This engine designed by Toyota works without gasoline or electricity

This engine designed by Toyota works without gasoline or electricity
This engine designed by Toyota works without gasoline or electricity

Japanese manufacturer Toyota has presented an innovation that could potentially redefine future technologies used in the automotive sector. It is in fact a question of a new engine which uses neither electricity nor conventional fuels. On the other hand, one detail should represent a major concern for future users: the odor and toxicity.

A surprising choice

In the development of alternative solutions to fossil fuels, electricity and batteries seem to have a big head start. Many companies have already relied on this technology which should also soon benefit from ultra-fast charging. Nevertheless as part of the energy transitionother solutions are being studied, notably biofuels and synthetic fuels (e-fuels).

In 2023, Autocar magazine relayed an innovation from the Japanese manufacturer Toyota, in partnership with the Chinese manufacturer GAC Motor. We are talking about a potentially revolutionary engine that does not use gasoline, electricity or even hydrogen. Indeed, this unique engine runs on ammonia.

Ammonia (NH3) is a generally unsavory chemical compound. Colorless and irritating, it diffuses a pungent odor at low doses and burns the eyes at higher concentrations. Prolonged exposure may also cause serious health problems. Usually, this compound, one of the most synthesized in the world, is used in the production of fertilizers, explosives, tobacco, polymers or even in the refrigeration sector.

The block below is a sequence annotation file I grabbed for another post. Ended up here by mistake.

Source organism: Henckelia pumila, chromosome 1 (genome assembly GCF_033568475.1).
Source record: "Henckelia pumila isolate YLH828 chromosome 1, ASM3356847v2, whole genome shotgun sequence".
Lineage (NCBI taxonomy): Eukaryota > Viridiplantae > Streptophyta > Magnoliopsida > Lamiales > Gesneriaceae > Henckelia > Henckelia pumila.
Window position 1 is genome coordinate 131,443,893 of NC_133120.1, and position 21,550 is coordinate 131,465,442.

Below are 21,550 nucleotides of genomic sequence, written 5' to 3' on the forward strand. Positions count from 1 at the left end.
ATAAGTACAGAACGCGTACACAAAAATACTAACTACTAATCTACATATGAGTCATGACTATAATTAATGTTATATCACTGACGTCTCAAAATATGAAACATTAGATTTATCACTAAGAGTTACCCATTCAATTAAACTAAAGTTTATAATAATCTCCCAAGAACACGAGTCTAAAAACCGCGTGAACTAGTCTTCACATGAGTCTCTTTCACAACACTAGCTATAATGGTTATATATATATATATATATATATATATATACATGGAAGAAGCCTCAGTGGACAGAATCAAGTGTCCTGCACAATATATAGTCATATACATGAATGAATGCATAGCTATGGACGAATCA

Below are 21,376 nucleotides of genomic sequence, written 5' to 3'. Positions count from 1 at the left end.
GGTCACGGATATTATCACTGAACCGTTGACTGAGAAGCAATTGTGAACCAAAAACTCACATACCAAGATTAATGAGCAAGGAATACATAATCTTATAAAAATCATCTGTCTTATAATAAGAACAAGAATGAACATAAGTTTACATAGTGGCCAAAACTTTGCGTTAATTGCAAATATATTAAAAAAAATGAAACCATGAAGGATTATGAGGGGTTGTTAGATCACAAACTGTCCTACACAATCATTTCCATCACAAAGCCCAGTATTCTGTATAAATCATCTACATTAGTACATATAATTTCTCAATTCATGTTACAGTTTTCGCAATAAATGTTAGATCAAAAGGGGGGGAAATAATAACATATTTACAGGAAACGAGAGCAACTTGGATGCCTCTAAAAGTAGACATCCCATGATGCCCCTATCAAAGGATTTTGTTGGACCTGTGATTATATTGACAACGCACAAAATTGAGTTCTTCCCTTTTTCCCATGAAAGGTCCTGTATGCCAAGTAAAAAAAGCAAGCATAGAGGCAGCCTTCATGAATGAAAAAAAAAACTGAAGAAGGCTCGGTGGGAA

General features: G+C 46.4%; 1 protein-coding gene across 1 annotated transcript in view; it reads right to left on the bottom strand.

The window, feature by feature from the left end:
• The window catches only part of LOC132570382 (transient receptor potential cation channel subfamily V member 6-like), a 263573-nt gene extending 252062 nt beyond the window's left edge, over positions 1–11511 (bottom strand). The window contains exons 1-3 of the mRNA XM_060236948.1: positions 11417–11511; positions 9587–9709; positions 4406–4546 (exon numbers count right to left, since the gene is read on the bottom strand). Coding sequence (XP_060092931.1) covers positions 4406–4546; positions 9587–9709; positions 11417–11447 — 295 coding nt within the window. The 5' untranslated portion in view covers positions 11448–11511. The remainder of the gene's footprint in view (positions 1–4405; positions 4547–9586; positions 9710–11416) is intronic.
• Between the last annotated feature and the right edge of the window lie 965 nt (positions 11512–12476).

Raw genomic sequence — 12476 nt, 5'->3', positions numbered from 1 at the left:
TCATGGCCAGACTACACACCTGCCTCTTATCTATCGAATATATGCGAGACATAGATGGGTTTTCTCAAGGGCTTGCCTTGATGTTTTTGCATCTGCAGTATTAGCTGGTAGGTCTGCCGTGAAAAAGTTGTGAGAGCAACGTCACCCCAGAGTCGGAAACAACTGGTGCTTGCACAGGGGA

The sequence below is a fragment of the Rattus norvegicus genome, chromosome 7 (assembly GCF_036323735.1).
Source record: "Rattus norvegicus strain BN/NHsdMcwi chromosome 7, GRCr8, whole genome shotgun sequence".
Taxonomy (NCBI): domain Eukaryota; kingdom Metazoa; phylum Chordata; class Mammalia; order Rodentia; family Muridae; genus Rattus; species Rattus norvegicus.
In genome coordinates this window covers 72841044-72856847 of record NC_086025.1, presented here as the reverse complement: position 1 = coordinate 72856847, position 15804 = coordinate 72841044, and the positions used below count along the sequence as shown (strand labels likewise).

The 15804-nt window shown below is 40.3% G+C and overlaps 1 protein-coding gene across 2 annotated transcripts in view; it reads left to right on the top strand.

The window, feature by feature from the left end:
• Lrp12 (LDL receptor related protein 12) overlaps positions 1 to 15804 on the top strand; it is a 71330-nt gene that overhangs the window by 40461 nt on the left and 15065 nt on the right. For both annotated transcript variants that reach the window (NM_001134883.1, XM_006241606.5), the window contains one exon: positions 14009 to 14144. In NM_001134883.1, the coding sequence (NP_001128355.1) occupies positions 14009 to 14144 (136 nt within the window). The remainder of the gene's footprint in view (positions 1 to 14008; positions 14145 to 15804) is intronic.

Credits: Kittisak Kaewchalun / iStock

Difficult obstacles to overcome

Toyota is far ahead on so-called hybrid vehicles, but seems far behind everyone when it comes to discovering alternative solutions. However, the manufacturer promises a 90% reduction in GHG emissions with this ammonia engine. In addition, it would be possible to convert heat engines already in circulation, which would be a major advantage. However, this would involve the creation of new production and distribution capacities.

And while the advantages are indeed present, the main disadvantage of this engine could be difficult to overcome. In fact, he gives off a foul odor and above all toxic. It’s hard to imagine that part of the automobile fleet could operate on this basis. In other words, the idea could be very interesting if those responsible for the project one day discover a way to significantly limit this odor.

However, a another obstacle to this alternative could also appear. Today, in Europe, no country produces significant quantities of ammonia except Germany. However, with its capacity of 1.5% of world production, this country pales in comparison to the heavyweights in the sector, namely China (26%), Russia (10.7%) and the United States ( 10%). Thus, the risk of see new dependencies appear exists and is obviously not desirable.

-

-

PREV This revolutionary test that can detect early signs of dementia
NEXT London: Moroccan expert Hassan Sefrioui, member of the jury of the prestigious ”Longitude” Scientific Prize